Italy's political crisis deepens, Grillo refuses to support government

Wed Feb 27, 2013 4:05pm EST
Email This Article |
Share This Article
  • Facebook
  • LinkedIn
  • Twitter
| Print This Article | Single Page
[-] Text [+]

By Barry Moody

ROME (Reuters) - An Italian political crisis that has rattled the euro zone deepened on Wednesday when two party leaders ruled out the most likely options to form a government and avoid a new election.

Populist leader Beppe Grillo slammed the door on overtures from center-left boss Pier Luigi Bersani with a stream of insults while Nichi Vendola, Bersani's junior coalition partner, ruled out a government alliance with the center-right.

These two options are currently seen as the only way to avoid returning to the polls in short order after the February 24-25 election, in which a huge protest vote against traditional politicians and austerity policies plunged Italy into deadlock.

The prospect of prolonged uncertainty in the euro zone's third-largest economy caused sharp falls on world markets immediately following the election result, but they calmed on Wednesday after solid demand for Italian government debt at an auction, with European bonds, shares and the euro all boosted.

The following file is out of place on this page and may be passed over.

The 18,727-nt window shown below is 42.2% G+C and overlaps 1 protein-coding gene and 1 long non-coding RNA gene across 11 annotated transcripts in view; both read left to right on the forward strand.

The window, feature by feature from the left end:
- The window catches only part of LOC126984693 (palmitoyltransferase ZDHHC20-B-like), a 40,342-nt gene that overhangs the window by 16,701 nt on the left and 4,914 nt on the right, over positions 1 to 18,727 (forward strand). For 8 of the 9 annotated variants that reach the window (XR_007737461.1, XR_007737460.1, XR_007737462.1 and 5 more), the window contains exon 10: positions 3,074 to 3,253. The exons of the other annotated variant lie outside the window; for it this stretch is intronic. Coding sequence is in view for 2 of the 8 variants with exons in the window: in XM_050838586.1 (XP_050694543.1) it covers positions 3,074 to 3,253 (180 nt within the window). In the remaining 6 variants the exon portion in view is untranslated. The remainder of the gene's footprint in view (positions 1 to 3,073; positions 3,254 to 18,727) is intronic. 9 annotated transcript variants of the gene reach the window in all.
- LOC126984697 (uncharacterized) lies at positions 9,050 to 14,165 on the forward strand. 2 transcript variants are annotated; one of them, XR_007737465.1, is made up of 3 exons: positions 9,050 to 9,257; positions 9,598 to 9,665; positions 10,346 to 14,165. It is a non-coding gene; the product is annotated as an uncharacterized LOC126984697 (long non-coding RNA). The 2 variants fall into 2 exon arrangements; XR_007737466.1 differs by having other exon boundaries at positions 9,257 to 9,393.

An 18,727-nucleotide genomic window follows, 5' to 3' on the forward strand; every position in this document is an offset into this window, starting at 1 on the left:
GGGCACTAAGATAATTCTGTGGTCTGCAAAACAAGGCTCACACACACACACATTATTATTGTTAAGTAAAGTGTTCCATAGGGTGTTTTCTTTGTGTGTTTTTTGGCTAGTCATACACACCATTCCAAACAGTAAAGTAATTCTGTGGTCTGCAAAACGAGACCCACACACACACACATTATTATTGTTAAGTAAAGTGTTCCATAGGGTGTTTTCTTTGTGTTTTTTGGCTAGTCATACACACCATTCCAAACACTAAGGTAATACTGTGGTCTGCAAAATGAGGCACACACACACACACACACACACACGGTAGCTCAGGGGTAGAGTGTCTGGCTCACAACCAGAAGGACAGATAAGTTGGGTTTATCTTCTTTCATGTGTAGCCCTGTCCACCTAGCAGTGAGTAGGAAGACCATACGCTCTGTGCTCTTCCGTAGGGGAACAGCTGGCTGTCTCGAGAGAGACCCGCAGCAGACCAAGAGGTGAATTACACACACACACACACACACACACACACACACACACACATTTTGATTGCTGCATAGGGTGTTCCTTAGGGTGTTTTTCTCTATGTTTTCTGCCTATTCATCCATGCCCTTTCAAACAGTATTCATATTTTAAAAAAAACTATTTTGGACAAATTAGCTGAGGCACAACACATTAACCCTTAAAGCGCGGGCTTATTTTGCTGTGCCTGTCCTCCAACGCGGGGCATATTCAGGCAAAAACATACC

The center-left took the most seats in the poll but no single group has a big enough majority to rule.

Grillo's anti-establishment 5-Star Movement blocked center-left control of parliament after one of the biggest populist victories in recent European history.

Bersani put out cautious feelers to Grillo on Tuesday, suggesting there could be agreement on a short list of measures common to both sides.

But he said those supporting a center-left government would have to back it in a confidence vote, which would be essential before it could be installed.   Continued...

Italian PD (Democratic Party) leader Pier Luigi Bersani leaves at the end of a news conference in Rome February 26, 2013. Italy's stunned political parties looked for a way forward on Tuesday after an election that gave none of them a parliamentary majority, posing the threat of prolonged instability and European financial crisis. The results, notably by the dramatic surge of the anti-establishment 5-Star Movement of comic Beppe Grillo, left the centre-left bloc with a majority in the lower house but without the numbers to control the powerful upper chamber, the Senate. REUTERS/Tony Gentile